Meanwhile, the RBA in its 2020/21 Corporate Plan, has also committed to work to support the ongoing provision of cash services in Australia.
So, like the fable of King Canute, if we cannot delay the incoming tide of digital payments, how then can we best manage the retreat of ‘King Cash’ as a popular means of payment? In a way we do not financially exclude those who still rely on or prefer to use cash?
There are international examples which may help guide us.
In September 2020, the European Union declared cash to be a Public Good, stating “cash is a means of payment that offers instant settlement in face-to-face transactions, without any technical infrastructure. It is still the only form of money individuals can hold directly and as such, it should remain widely accessible and accepted”. The Court of Justice of the European Union (CJEU) subsequently also stated people must be allowed to make payments in cash for goods and services.
In the USA, a group of trade associations and consumer groups have banded together to fight for the right to pay by cash. Their immediate priority is to support the passage in Congress of the Payment Choice Act of 2019, a bipartisan bill that would maintain nationwide acceptance of cash payments for consumer purchases of goods and services at brick-and- mortar retail outlets. The State of New Jersey and cities such as New York, Philadelphia and San Francisco have already enacted laws, requiring retailers to maintain a cash payment option.
In the United Kingdom, Universal Service Obligations (USOs) already exist for essential services such as water, electricity and postal services, and Age UK is currently lobbying the Government to introduce a USO for cash. The Financial Conduct Authority (FCA) has also made it clear maintaining access to cash in local communities remains a regulatory priority that the financial institutions should take on board when making decisions on the future of their branches and ATMs. The FCA, as a watchdog, has set out expectations for financial institutions when they are considering closing branches or withdrawing ATMs from service.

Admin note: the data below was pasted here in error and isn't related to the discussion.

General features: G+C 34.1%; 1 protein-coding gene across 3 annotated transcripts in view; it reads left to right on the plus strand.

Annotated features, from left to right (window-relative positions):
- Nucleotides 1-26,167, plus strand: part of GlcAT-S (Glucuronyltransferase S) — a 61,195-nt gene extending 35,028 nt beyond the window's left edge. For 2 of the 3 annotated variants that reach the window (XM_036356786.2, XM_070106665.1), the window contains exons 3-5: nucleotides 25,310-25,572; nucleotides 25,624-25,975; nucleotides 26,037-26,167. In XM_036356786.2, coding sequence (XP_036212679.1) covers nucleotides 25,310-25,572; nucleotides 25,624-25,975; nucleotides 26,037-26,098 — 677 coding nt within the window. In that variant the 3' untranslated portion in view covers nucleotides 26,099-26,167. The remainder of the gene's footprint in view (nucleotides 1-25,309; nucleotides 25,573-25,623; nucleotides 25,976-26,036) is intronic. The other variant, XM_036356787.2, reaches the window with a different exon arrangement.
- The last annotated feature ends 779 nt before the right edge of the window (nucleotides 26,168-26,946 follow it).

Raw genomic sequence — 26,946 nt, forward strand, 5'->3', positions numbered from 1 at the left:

One option being investigated in the UK is the establishment of Bank Hubs where five of the major banks effectively share a branch. Each can host their customers in drop-in appointments, in a private meeting room, on their designated weekday. This potentially offers a model for sharing the costs of the cash infrastructure. From the merchant’s perspective, thousands of retailers in the UK have signed up to a ‘cash -friendly pledge’ which guarantees they will continue to accept coins and notes.
So is cash a service? Well other essential services must, by their very definition as Public Goods, serve a nation, region or city and continue to do so even in locations that are unprofitable. We are using less cash as a payment mechanism but today people still need access to cash. That may be because of a desire for privacy, convenience or as a backup payment option, when all else fails.
Reducing the traditional cash distribution infrastructure does on the one hand reduce the costs of distribution at the institutional level but, paradoxically, increases the unit costs of the infrastructure that underpins the distribution and collection of cash.
The challenge then is twofold: understanding the extent to which cash is a “public good”; and, assuming it is, how should policy be structured and regulators empowered to ensure cash continues to be both accessible and useable as a physical mechanism.
Steve Worthington is a bluenotes columnist and professor at Swinburne University Business School
The views and opinions expressed in this communication are those of the author and may not necessarily state or reflect those of ANZ.
24 Aug 2021
25 May 2020